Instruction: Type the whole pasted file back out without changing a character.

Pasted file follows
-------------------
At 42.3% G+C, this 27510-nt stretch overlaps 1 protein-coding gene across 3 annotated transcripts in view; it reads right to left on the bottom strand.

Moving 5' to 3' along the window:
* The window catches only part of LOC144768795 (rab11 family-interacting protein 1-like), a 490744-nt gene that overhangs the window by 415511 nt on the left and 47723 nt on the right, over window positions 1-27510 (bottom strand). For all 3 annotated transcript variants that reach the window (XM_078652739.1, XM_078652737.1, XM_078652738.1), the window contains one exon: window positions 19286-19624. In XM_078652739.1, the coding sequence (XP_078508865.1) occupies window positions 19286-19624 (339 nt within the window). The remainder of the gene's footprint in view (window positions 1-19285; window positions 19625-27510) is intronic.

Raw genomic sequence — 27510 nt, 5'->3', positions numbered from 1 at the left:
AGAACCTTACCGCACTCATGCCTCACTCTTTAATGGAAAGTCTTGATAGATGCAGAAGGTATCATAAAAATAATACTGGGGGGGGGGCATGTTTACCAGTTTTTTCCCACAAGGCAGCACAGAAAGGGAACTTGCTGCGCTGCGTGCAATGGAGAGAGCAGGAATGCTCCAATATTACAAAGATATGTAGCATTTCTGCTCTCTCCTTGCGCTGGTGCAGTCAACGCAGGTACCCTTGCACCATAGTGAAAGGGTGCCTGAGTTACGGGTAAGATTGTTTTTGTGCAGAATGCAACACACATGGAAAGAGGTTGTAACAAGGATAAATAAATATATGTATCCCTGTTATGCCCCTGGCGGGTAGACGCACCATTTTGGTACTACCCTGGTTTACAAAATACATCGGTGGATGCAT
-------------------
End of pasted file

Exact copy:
At 42.3% G+C, this 27510-nt stretch overlaps 1 protein-coding gene across 3 annotated transcripts in view; it reads right to left on the bottom strand.

Moving 5' to 3' along the window:
* The window catches only part of LOC144768795 (rab11 family-interacting protein 1-like), a 490744-nt gene that overhangs the window by 415511 nt on the left and 47723 nt on the right, over window positions 1-27510 (bottom strand). For all 3 annotated transcript variants that reach the window (XM_078652739.1, XM_078652737.1, XM_078652738.1), the window contains one exon: window positions 19286-19624. In XM_078652739.1, the coding sequence (XP_078508865.1) occupies window positions 19286-19624 (339 nt within the window). The remainder of the gene's footprint in view (window positions 1-19285; window positions 19625-27510) is intronic.

Raw genomic sequence — 27510 nt, 5'->3', positions numbered from 1 at the left:
AGAACCTTACCGCACTCATGCCTCACTCTTTAATGGAAAGTCTTGATAGATGCAGAAGGTATCATAAAAATAATACTGGGGGGGGGGCATGTTTACCAGTTTTTTCCCACAAGGCAGCACAGAAAGGGAACTTGCTGCGCTGCGTGCAATGGAGAGAGCAGGAATGCTCCAATATTACAAAGATATGTAGCATTTCTGCTCTCTCCTTGCGCTGGTGCAGTCAACGCAGGTACCCTTGCACCATAGTGAAAGGGTGCCTGAGTTACGGGTAAGATTGTTTTTGTGCAGAATGCAACACACATGGAAAGAGGTTGTAACAAGGATAAATAAATATATGTATCCCTGTTATGCCCCTGGCGGGTAGACGCACCATTTTGGTACTACCCTGGTTTACAAAATACATCGGTGGATGCAT